Some analysts believe the Glamour Boys of that campaign, in ‘95, were good enough to have either reached the final or won the tournament.

However, after taking a 1-0 lead from Kampala, in the first leg of their quarter-final against Express of Uganda, they self-destructed at home, losing the second leg 1-2 at the National Sports Stadium, to crash out on the away goals rule.

However, three years later, DeMbare reached the final and, just like Pirates before them, had to take on ASEC Mimosas. A goalless draw in Harare meant they were on the back foot, with the Ivorians, for the second time in three years, being given the privilege of hosting the crucial second leg, in their backyard.

This time, after what had happened against Pirates, they ensured all the mountains were moved, including resorting to pre-match violence which sent influential DeMbare skipper, Memory Mucherahowa, to hospital, to ensure lightning would not strike twice.

They won the reverse fixture 4-2.

Three years later Sundowns added their name to the Southern African clubs, to reach the Champions League final. And, after a 1-1 draw in the first leg in Pretoria against Al Ahly, they were outplayed in Cairo, losing the match 0-3, for a 1-4 aggregate loss.

In 2013, Pirates were back in the final of the Champions League but a 1-3 aggregate defeat, at the hands of Al Ahly, meant there was no repeat of their ’95 Cinderella tale.

Three years later, Sundowns, for the second time, made it into the Champions League final and, this time, they got it right, beating Zamalek 3-1 on aggregate.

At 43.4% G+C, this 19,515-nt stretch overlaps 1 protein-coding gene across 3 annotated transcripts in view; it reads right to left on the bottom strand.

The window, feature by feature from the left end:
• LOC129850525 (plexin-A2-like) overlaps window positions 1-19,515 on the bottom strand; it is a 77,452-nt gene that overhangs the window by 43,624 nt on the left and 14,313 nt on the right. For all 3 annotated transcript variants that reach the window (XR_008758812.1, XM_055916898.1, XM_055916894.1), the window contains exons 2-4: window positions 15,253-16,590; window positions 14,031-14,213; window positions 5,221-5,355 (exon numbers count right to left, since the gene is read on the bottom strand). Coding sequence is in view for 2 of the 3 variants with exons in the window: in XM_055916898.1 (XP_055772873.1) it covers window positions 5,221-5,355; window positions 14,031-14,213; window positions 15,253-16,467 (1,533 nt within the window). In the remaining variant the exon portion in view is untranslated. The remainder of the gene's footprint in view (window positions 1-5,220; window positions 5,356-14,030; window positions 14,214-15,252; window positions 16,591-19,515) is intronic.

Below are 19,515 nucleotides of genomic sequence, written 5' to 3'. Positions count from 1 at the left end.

While Congolese sides, TP Mazembe and AS Vita have reached the final of the tournament, and even won it, they are considered to be from Central Africa, in football terms, rather than Southern Africa.

To illustrate how difficult it is, to reach the final of the Champions League, only 45 clubs on the continent, including Dynamos, have played in the final of the tournament.

Only 18 countries, including Zimbabwe, have produced a team which has played in the Champions League final and, from that list, only a dozen countries have produced a winning club.

Only 11 countries have seen their clubs win the tournament, more than once, and only six nations – Cameroon (5), Algeria (5), Morocco (6), DRC (6), Tunisia (6) and Egypt (15) — have celebrated success stories on more than four occasions.

For Dynamos, who are set to return to domestic football duties at the weekend, after more than a year without kicking football, this is a special year.

It marks the 40th anniversary of the year they started their Champions League campaign with a 6-1 aggregate thrashing of Linare of Lesotho, in 1981.

It even got better with a 5-1 comprehensive defeat of Shooting Stars, of Nigeria, in the second round.

However, they were well beaten, in the quarter-final, losing 0-3 to eventual champions JS Kabylie, in Algeria and being held to a 2-2 draw in Harare.

They can argue it took the best team, on the continent, to stop them, at a time when local football standards were quite high.

This was illustrated by CAPS United’s 8-1 hammering Saint Michael of Madagascar, in the first leg of their Cup Winners’ Cup first round tie, in 1981.

The Indian Ocean islanders withdrew from the tournament after that massacre.

However, the Green Machine’s journey ended in the quarter-finals when they lost 1-3, on penalties, to eventual winners, Stationery Stores of Nigeria.